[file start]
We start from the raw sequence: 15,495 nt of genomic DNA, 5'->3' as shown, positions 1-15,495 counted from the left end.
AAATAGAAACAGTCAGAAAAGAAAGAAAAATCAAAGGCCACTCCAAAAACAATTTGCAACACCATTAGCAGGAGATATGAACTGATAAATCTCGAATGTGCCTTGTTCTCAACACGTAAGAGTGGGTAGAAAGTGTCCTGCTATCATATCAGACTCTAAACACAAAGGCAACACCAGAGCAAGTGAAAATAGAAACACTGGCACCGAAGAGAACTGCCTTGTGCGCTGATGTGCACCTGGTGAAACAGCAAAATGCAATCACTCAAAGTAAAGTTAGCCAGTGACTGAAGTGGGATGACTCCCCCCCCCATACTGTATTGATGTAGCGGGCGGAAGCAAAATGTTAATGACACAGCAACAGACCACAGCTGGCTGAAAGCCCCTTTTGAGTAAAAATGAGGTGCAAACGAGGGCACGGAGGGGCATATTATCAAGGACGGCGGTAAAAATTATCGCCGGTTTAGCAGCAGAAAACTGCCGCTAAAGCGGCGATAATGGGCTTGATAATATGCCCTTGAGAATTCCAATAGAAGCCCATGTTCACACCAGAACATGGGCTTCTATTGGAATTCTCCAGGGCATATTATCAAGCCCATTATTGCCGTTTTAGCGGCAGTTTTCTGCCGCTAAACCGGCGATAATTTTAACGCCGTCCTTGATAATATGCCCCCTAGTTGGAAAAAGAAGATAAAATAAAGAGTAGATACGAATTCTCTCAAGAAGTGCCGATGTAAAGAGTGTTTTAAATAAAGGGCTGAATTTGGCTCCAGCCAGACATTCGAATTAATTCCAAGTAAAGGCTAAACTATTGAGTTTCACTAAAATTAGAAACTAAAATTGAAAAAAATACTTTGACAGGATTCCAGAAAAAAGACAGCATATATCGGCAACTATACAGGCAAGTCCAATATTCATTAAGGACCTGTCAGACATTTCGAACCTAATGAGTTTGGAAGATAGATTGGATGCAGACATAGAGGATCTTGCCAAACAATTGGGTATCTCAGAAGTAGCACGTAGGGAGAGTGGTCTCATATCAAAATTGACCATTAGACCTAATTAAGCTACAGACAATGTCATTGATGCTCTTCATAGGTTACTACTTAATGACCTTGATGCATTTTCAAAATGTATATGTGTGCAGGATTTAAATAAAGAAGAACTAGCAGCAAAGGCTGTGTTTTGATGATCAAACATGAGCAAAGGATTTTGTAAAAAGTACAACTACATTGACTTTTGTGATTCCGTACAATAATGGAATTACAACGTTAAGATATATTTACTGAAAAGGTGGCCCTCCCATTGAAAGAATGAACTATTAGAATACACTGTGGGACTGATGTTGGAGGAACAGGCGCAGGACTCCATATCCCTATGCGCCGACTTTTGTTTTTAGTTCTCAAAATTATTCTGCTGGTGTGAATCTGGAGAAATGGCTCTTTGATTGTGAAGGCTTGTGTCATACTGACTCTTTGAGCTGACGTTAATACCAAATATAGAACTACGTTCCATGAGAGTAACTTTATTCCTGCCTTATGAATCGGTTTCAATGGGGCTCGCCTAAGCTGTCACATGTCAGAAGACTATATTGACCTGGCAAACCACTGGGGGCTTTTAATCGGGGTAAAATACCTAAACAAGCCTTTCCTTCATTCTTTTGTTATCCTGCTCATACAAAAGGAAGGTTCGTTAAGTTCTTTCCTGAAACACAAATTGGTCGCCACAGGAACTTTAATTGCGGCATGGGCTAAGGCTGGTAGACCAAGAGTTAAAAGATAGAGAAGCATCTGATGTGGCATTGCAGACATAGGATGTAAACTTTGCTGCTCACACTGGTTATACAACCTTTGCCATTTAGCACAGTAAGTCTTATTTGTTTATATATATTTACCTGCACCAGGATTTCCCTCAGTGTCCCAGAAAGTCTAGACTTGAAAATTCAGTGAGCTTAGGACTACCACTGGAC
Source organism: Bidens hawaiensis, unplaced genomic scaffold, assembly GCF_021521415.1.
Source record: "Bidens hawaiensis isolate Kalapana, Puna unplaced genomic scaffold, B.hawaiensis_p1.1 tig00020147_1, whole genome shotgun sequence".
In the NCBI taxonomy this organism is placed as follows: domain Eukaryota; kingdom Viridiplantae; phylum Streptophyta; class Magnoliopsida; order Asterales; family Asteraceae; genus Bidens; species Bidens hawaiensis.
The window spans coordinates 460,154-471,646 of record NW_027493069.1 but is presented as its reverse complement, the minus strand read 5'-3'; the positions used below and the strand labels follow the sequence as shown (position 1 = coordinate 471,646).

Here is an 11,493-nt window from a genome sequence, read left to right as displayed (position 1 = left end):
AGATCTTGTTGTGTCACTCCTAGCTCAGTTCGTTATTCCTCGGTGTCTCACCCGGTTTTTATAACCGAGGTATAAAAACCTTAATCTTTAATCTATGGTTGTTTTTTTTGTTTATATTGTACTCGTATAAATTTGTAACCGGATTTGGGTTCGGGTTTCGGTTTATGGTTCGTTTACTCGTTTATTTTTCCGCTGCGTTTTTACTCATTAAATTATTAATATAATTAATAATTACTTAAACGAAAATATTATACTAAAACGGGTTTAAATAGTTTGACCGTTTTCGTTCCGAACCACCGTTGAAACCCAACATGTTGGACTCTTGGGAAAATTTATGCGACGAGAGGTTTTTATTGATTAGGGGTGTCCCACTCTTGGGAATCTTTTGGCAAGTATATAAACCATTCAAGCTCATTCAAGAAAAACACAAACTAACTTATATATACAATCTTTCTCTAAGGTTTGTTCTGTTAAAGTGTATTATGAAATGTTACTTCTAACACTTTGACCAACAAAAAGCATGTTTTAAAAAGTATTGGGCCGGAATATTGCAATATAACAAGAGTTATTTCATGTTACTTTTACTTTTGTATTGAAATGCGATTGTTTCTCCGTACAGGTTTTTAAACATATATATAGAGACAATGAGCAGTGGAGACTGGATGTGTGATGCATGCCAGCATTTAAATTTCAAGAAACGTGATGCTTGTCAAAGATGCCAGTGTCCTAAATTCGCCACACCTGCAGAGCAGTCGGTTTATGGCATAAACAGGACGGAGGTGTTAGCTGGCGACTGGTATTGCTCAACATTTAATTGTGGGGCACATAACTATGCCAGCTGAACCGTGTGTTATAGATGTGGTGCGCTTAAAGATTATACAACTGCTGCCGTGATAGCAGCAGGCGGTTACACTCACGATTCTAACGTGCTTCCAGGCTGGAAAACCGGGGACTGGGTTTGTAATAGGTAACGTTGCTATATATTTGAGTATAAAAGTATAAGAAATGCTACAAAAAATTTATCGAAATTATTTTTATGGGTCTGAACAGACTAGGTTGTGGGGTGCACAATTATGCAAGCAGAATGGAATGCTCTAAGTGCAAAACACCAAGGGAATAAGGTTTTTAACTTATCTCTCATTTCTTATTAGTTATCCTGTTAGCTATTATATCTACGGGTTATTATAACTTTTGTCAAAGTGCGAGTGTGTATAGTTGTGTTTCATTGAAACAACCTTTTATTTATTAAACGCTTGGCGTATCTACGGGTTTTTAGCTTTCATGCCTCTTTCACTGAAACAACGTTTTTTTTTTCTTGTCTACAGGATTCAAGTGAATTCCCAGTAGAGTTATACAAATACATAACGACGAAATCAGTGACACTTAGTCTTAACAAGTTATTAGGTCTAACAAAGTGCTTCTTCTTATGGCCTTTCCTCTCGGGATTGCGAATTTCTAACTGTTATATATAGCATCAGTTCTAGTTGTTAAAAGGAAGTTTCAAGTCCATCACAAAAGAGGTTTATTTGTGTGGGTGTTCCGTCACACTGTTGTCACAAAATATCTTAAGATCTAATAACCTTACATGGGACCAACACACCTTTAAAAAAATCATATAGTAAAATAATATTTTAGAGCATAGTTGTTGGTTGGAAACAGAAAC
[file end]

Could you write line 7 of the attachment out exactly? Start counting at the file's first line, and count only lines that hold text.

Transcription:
Here is an 11,493-nt window from a genome sequence, read left to right as displayed (position 1 = left end):